One of the first steps in carrying out a study about any disease is to find out as much as possible about the patients.

The combination of a person’s physical and physiological characteristics is called their phenotype.

Details about personal history and lifestyle

The details about personal history and lifestyle, including such things as exercise habits and stress levels, might also be important. In the nutrigenomics study, the researchers used detailed questionnaires to get this information.

The responses to the questionnaires were digitised, and a range of bioinformatic data analysis was done. The researchers were looking for patterns – things that are either more or less common in people who have a particular disease, for example, inflammatory bowel disease (IBD), compared with those who don’t. This meant that the questionnaires also had to be filled out by people who did not have the disease. They were called the ‘control’ group.

The Nutrigenomics New Zealand team worked with just under 600 people with IBD and a similar number of control subjects from Auckland. The team also actively collaborated with other sites internationally, providing joint access to data from 18,405 individuals with Crohn’s disease, 14,308 individuals with ulcerative colitis and 34,241 control subjects.

Details about family history

Often, diseases run in families. This suggests that there might be a genetic link to the disease. The researchers asked people in the study about their family history and whether or not family members also have the disease. They were able to identify genetic links to the disease. They also confirmed that specific foods may trigger an inflammatory response in certain individuals that will in turn trigger disease development and/or progression.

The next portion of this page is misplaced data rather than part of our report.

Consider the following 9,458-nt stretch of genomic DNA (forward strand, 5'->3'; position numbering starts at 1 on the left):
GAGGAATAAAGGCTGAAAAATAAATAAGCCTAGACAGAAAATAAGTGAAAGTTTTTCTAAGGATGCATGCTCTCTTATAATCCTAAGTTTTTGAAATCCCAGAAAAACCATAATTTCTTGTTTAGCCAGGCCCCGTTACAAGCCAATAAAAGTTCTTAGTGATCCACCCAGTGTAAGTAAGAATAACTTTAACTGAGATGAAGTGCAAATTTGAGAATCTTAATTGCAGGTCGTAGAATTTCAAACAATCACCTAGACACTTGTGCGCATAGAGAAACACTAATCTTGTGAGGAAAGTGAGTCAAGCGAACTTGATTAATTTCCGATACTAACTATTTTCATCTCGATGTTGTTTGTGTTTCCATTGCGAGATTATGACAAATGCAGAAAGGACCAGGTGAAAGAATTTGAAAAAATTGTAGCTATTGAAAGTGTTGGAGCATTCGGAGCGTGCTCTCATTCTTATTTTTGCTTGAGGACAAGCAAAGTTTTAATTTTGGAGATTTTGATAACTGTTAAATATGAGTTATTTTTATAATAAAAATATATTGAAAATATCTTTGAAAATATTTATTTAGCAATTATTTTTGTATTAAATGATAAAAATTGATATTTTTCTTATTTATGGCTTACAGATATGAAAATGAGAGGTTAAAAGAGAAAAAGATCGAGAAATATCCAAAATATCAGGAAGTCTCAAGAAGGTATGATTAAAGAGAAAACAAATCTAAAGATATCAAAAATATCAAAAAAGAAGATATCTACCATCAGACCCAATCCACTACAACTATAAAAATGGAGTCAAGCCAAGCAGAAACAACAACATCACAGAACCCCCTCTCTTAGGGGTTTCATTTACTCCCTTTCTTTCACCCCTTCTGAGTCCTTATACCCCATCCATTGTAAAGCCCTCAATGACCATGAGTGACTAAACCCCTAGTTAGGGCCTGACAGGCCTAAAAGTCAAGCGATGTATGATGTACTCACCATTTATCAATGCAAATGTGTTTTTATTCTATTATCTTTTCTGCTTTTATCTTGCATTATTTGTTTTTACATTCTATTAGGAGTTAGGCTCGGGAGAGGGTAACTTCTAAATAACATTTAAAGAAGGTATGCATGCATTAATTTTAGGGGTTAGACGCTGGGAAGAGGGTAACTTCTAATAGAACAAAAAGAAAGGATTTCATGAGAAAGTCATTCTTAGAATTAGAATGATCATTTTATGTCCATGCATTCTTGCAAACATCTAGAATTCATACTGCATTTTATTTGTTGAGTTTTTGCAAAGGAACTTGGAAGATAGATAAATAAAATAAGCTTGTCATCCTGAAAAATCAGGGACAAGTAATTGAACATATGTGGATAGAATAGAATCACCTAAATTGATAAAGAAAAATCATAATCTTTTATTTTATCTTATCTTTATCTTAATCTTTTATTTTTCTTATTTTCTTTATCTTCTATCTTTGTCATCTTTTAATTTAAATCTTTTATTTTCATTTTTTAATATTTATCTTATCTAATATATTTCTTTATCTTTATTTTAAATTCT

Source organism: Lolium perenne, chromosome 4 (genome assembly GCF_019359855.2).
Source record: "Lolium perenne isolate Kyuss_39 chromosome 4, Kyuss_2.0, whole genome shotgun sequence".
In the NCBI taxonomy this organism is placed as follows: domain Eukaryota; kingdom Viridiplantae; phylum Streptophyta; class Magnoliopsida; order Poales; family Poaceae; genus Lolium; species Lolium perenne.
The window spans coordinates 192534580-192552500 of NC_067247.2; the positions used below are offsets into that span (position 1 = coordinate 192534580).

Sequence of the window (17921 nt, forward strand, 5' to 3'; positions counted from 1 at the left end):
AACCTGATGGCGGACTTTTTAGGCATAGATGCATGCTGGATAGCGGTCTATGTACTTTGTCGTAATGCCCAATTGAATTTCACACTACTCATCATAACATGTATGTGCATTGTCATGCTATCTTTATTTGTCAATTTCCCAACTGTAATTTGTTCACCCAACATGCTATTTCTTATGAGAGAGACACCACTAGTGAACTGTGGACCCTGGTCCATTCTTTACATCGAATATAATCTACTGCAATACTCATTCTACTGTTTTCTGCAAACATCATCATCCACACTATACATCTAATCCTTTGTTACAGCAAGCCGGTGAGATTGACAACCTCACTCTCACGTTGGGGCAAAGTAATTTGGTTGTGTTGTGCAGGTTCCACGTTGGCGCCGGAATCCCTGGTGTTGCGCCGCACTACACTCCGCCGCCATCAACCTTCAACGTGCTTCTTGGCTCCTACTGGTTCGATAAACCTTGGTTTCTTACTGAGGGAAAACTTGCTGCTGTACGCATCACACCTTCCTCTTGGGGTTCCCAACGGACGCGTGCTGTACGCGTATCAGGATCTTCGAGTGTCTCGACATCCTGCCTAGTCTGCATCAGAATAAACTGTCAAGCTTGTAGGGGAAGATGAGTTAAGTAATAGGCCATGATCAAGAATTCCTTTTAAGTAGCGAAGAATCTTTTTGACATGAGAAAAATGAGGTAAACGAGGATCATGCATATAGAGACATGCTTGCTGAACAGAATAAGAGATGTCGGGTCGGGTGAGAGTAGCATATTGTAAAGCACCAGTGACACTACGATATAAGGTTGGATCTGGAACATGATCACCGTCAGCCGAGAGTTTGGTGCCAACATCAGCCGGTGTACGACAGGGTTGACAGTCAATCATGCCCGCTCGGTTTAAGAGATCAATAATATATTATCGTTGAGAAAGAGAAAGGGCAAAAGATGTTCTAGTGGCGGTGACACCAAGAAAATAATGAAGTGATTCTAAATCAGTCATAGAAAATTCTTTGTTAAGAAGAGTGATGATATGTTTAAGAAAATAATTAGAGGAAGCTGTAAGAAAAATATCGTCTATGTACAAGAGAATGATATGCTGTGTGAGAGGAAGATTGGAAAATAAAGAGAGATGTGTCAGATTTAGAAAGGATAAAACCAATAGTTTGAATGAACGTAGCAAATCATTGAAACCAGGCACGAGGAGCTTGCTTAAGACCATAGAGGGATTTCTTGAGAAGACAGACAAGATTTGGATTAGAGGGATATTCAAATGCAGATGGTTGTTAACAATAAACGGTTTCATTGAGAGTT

Details about diet

With IBD, the food a patient eats seems to have a big effect on the symptoms of the disease. Researchers were therefore very interested in finding out more about the diets of people with IBD. Again, a questionnaire was used to find out this information.

The Nutrigenomics New Zealand team identified foods and nutrients that are likely to be especially beneficial in certain individuals.

Human clinical trials

The definitive way to test the efficacy of a food or diet regime is through a human clinical trial. The final stages of the Nutrigenomics New Zealand programme involved a number of human clinical trials.

One trial sought to test a health supplement – Lester’s Oil – on the inflammation that occurs in IBS patients. Another looked at the impact of a Mediterranean-inspired diet on the inflammation. The Mediterranean diet is often prescribed to reduce heart disease. It is characterised by lots of vegetables and healthy fats like olive oil. The results showed that the Mediterranean-inspired diet appeared to benefit the health of people with Crohn’s disease, with participants showing a trend for reduced inflammation and a normalising of the microbiota.

Finding out about genes

Alongside the data on disease characteristics/phenotypes collected from people, the Nutrigenomics New Zealand study also looked at the genotypes of the individuals and analysed data on genetic variations.

Find out more in the article, Studying genetic disease: Finding out about the genes.

Useful link

Nutrigenomics New Zealand published many articles on their research and results. To find out how scientists report their findings, read this article, which was published in Human Genomics (This journal is peer-reviewed, which means that each article is reviewed by others in the field before it can be published.)

 

Published 1 May 2006, Updated 15 May 2015